ILNews

Wife barred from inheritance because of adulterous relationship

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The Indiana Court of Appeals affirmed that a woman’s relationship outside of her marriage prevents her from inheriting from her deceased husband’s estate.

Renada Fay Hannebaum moved out of the marital residence she shared with Stephen Hannebaum on Aug. 1, 2007, and later filed for divorce. The divorce was never finalized, and Stephen died intestate in April 2011.

Renada paid for the funeral and asked the court to name her personal representative. Stephen’s son and mother objected, and they were appointed as personal representatives. The trial court determined that Renada forfeited her right to inherit from Stephen’s estate.

She argued that the evidence didn’t establish that she was living in adultery at the time of Stephen’s death and that she voluntarily abandoned him.

Senior Judge Randall T. Shepard pointed out that the evidence, when looked at together, suggests Renada had a sexual relationship with Doug Wilson. She admitted to dating him after separating from her husband, she said she spent some nights alone with him at his home, and a private investigator testified he saw her enter Wilson’s home through the garage by punching in a code.

Renada also argued she left the home to escape abuse, but the only identified instance of abuse before the trial court occurred after she had already moved out.

“As for whether Renada left Stephen permanently rather than temporarily, we think that a court can find permanent departure where, as here, a spouse leaves the marital residence, files for dissolution, and remains away for roughly four years, notwithstanding the fact that a final decree of dissolution had not been issued,” Shepard wrote in In the Matter of the Estate of Stephen T. Hannebaum, Deceased, Renada Fay Hannebaum v. Mary Rebecca Hannebaum and Stephen T. Hannebaum, II, as Personal Representatives of Stephen T. Hannebaum, 81A05-1301-ES-17.

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  1. Whether you support "gay marriage" or not is not the issue. The issue is whether the SCOTUS can extract from an unmentionable somewhere the notion that the Constitution forbids government "interference" in the "right" to marry. Just imagine time-traveling to Philadelphia in 1787. Ask James Madison if the document he and his fellows just wrote allowed him- or forbade government to "interfere" with- his "right" to marry George Washington? He would have immediately- and justly- summoned the Sergeant-at-Arms to throw your sorry self out into the street. Far from being a day of liberation, this is a day of capitulation by the Rule of Law to the Rule of What's Happening Now.

  2. With today's ruling, AG Zoeller's arguments in the cases of Obamacare and Same-sex Marriage can be relegated to the ash heap of history. 0-fer

  3. She must be a great lawyer

  4. Ind. Courts - "Illinois ranks 49th for how court system serves disadvantaged" What about Indiana? A story today from Dave Collins of the AP, here published in the Benton Illinois Evening News, begins: Illinois' court system had the third-worst score in the nation among state judiciaries in serving poor, disabled and other disadvantaged members of the public, according to new rankings. Illinois' "Justice Index" score of 34.5 out of 100, determined by the nonprofit National Center for Access to Justice, is based on how states serve people with disabilities and limited English proficiency, how much free legal help is available and how states help increasing numbers of people representing themselves in court, among other issues. Connecticut led all states with a score of 73.4 and was followed by Hawaii, Minnesota, New York and Delaware, respectively. Local courts in Washington, D.C., had the highest overall score at 80.9. At the bottom was Oklahoma at 23.7, followed by Kentucky, Illinois, South Dakota and Indiana. ILB: That puts Indiana at 46th worse. More from the story: Connecticut, Hawaii, Minnesota, Colorado, Tennessee and Maine had perfect 100 scores in serving people with disabilities, while Indiana, Georgia, Wyoming, Missouri and Idaho had the lowest scores. Those rankings were based on issues such as whether interpretation services are offered free to the deaf and hearing-impaired and whether there are laws or rules allowing service animals in courthouses. The index also reviewed how many civil legal aid lawyers were available to provide free legal help. Washington, D.C., had nearly nine civil legal aid lawyers per 10,000 people in poverty, the highest rate in the country. Texas had the lowest rate, 0.43 legal aid lawyers per 10,000 people in poverty. http://indianalawblog.com/archives/2014/11/ind_courts_illi_1.html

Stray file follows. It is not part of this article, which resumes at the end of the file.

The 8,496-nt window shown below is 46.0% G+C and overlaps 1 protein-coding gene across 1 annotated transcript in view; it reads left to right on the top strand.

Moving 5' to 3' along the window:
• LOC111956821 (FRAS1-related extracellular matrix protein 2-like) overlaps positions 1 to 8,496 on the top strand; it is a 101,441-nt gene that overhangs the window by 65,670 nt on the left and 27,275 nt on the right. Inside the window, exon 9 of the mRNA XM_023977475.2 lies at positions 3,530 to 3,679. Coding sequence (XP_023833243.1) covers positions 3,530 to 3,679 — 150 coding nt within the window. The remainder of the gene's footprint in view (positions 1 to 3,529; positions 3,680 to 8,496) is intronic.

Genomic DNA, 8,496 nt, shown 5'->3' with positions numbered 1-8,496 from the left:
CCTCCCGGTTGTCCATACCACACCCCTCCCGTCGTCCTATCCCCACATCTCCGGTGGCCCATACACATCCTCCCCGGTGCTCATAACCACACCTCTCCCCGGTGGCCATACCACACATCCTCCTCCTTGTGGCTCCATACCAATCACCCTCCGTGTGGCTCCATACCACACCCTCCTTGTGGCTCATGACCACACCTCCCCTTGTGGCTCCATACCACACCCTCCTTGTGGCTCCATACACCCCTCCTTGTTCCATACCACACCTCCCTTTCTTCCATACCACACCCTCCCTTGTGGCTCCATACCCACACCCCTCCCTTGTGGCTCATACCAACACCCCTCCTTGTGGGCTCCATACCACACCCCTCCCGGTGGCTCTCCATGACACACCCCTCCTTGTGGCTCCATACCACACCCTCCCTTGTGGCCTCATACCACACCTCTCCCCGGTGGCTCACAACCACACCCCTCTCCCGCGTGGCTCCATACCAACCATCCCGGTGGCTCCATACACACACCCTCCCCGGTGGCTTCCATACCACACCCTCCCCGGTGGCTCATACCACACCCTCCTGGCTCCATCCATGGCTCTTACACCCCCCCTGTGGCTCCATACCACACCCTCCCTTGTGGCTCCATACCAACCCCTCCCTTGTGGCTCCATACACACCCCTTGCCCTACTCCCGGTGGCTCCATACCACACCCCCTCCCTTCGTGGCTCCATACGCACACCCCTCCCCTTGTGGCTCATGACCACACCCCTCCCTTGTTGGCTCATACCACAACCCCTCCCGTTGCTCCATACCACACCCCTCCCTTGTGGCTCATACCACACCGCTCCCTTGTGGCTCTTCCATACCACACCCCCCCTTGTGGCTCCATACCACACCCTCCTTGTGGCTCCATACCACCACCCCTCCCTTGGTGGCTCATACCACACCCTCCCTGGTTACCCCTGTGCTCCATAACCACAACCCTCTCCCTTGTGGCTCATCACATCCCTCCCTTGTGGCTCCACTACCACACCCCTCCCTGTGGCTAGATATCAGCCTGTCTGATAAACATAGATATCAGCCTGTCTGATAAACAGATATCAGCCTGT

5. A very thorough opinion by the federal court. The Rooker-Feldman analysis, in particular, helps clear up muddy water as to the entanglement issue. Looks like the Seventh Circuit is willing to let its district courts cruise much closer to the Indiana Supreme Court's shorelines than most thought likely, at least when the ADA on the docket. Some could argue that this case and Praekel, taken together, paint a rather unflattering picture of how the lower courts are being advised as to their duties under the ADA. A read of the DOJ amicus in Praekel seems to demonstrate a less-than-congenial view toward the higher echelons in the bureaucracy.

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